Language: In English
A talk by Michelle Assay and David Fanning
‘Hamlet should have been a Russian not a Dane’, noted William Morris at the dawn of the 20th century. Many Russians, it seems, would agree. The 1964 screen version of Hamlet directed by Grigori Kozintsev is merely the best-known of a host of Russian adaptations (and indeed one of comparatively few Soviet films on any subject to have made a significant impact in the West). The film and its stirring score by Shostakovich have been widely studied and praised. What remains little appreciated, however, is the two centuries of Russian engagement with the play on which they rest. This talk gives an account of the journey of Russian adoptions and adaptations of Hamlet, from its arrival in the country in 1748 to Shostakovich’s various encounters with Shakespeare’s multi-faceted hero in his 1932 and 1954 theatre music, his late songs, and of course the 1964 film itself.
David Fanning is Professor of Music at the University of Manchester and has a varied career as scholar, pianist and critic. He studied in Manchester on the Joint Course run by the University and the Royal Northern College of Music and for 25 years was chamber-music partner of The Lindsays, the University’s quartet-in-residence, a role he has since continued with the Brussels-based Quatuor Danel.
Author and editor of books on Nielsen and Shostakovich, David Fanning’s ongoing research projects include a historical survey of the Symphony in the Soviet Union and completion of the late Per Skans’s life-and-works study of the Shostakovich disciple, Mieczysław Weinberg, both in collaboration with his wife, Michelle Assay. His 2010 book Mieczysław Weinberg: In Search of Freedom, is a concise ‘advance’ version of the Weinberg study. He is also active as critic for Gramophone and The Daily Telegraph, and as a BBC broadcaster and public speaker.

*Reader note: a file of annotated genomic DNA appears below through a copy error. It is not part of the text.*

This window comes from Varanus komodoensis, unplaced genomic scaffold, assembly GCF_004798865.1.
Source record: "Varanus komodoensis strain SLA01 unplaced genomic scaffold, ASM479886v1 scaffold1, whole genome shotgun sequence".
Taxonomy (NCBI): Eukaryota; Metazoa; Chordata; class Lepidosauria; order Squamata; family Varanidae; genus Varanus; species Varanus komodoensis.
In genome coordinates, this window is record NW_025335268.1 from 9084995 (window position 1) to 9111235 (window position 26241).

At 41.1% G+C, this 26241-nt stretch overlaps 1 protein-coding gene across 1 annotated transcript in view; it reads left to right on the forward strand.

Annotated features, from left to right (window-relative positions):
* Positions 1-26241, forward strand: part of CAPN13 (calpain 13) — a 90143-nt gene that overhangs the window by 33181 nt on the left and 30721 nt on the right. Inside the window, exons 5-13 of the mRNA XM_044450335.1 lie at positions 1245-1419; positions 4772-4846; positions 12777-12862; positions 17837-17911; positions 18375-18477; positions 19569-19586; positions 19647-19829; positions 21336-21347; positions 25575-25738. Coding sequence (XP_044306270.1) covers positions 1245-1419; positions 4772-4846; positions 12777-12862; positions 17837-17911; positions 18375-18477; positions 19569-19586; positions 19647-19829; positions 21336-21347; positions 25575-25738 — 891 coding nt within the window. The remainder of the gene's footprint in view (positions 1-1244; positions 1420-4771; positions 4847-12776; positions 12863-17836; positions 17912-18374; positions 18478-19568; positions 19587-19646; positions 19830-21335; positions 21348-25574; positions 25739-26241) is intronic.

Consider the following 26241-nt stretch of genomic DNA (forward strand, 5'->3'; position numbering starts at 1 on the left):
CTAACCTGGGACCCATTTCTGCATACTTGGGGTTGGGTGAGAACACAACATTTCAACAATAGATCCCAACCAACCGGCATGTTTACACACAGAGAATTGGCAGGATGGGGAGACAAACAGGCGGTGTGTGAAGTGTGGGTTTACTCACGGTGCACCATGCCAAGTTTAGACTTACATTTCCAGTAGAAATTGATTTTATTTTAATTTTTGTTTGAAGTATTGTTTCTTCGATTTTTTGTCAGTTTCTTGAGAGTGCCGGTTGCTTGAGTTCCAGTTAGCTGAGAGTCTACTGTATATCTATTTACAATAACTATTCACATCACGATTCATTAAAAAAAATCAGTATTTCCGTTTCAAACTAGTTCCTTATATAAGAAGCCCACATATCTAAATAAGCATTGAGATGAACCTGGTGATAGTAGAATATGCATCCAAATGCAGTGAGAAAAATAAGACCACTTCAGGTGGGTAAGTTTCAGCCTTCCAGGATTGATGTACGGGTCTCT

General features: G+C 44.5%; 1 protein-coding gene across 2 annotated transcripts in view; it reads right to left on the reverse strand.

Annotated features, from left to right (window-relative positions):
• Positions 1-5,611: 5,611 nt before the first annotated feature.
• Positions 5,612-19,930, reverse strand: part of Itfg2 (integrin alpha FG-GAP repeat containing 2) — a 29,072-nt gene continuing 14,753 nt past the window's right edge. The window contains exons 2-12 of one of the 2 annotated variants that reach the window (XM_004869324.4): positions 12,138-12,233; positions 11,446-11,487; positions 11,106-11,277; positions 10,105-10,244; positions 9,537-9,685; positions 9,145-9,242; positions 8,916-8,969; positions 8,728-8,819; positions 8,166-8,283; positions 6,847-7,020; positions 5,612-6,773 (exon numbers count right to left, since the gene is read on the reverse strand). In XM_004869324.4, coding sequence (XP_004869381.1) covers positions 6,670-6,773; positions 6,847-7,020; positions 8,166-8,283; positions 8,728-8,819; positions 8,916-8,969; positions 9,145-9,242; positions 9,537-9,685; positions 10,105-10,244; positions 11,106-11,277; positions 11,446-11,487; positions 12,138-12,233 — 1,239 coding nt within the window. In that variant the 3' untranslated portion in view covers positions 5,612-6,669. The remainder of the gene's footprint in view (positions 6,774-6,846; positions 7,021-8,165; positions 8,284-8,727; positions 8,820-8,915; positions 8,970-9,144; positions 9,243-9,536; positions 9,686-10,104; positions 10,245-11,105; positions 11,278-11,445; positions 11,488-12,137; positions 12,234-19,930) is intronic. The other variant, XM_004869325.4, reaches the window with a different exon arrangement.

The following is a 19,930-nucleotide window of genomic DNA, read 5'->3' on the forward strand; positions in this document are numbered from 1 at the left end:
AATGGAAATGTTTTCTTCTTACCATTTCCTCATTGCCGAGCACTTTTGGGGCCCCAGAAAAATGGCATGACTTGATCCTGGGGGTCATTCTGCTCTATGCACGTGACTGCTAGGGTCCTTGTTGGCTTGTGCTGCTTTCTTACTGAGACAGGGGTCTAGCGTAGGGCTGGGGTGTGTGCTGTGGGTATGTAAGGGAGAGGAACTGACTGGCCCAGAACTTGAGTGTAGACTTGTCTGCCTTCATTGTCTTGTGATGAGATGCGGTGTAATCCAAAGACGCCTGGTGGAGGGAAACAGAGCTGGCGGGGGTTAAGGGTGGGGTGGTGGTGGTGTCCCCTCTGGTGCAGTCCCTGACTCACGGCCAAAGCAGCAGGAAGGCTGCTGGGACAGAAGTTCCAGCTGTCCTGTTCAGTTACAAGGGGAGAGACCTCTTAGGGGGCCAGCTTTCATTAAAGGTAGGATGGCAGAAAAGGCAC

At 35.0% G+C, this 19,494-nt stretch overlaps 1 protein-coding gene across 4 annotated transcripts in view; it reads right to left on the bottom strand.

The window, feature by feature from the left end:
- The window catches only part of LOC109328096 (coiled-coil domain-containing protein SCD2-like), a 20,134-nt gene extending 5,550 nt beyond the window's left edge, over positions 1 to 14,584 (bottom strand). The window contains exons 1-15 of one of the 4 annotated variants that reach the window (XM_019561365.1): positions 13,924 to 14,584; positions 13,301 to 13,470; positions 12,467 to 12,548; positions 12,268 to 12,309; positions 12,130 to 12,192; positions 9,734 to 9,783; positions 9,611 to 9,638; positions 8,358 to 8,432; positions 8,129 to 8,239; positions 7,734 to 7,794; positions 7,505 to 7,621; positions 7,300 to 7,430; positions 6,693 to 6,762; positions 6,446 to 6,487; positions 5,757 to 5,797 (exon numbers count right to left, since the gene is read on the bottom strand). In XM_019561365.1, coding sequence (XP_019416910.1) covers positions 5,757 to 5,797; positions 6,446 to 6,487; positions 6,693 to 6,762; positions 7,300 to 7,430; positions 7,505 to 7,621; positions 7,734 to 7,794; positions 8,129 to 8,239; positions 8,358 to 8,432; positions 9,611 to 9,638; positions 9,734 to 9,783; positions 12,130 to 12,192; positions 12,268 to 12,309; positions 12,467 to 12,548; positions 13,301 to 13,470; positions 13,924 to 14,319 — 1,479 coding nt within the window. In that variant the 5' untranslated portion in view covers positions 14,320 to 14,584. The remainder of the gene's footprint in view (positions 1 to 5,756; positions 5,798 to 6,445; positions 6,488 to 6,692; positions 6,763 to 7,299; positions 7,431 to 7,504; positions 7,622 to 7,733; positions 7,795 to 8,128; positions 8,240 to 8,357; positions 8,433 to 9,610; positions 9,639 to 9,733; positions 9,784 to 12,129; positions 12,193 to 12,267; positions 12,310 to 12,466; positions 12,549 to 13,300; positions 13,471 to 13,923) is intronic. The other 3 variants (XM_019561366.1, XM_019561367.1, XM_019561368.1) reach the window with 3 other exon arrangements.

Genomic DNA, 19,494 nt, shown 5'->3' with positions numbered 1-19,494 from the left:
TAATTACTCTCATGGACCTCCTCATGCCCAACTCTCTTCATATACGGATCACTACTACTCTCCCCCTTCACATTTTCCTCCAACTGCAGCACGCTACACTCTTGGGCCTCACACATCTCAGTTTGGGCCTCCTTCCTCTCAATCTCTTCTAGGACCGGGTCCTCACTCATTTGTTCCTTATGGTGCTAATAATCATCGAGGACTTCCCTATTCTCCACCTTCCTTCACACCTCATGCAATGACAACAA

Michelle Assay was born in Tehran and studied in Kiev at the Tchaikovsky Academy, graduating with a masters degree in performance, musicology, pedagogy and criticism. After a year in Canada, working mainly as actress and piano teacher, she returned to Europe to work with Carine Gutlerner at the Erik Satie Conservatoire in Paris, where she recently obtained her DE (Diplôme d’Etat) and was laureate in the Concours international musical de France. Her multi-cultural background is reflected in the breadth of her taste and repertoire, and in her innovative approach to teaching.
Michelle Assay is currently studying at the Sorbonne, where she recently completed her Master 2 with a dissertation on Mieczysław Weinberg’s relationship with Shostakovich, and where she is now beginning doctoral study on the topic of Hamlet in Russian Music and Visual Arts. She is also collaborating with her husband, David Fanning on a biography of Weinberg and on a major survey of the Symphony in the Soviet Union.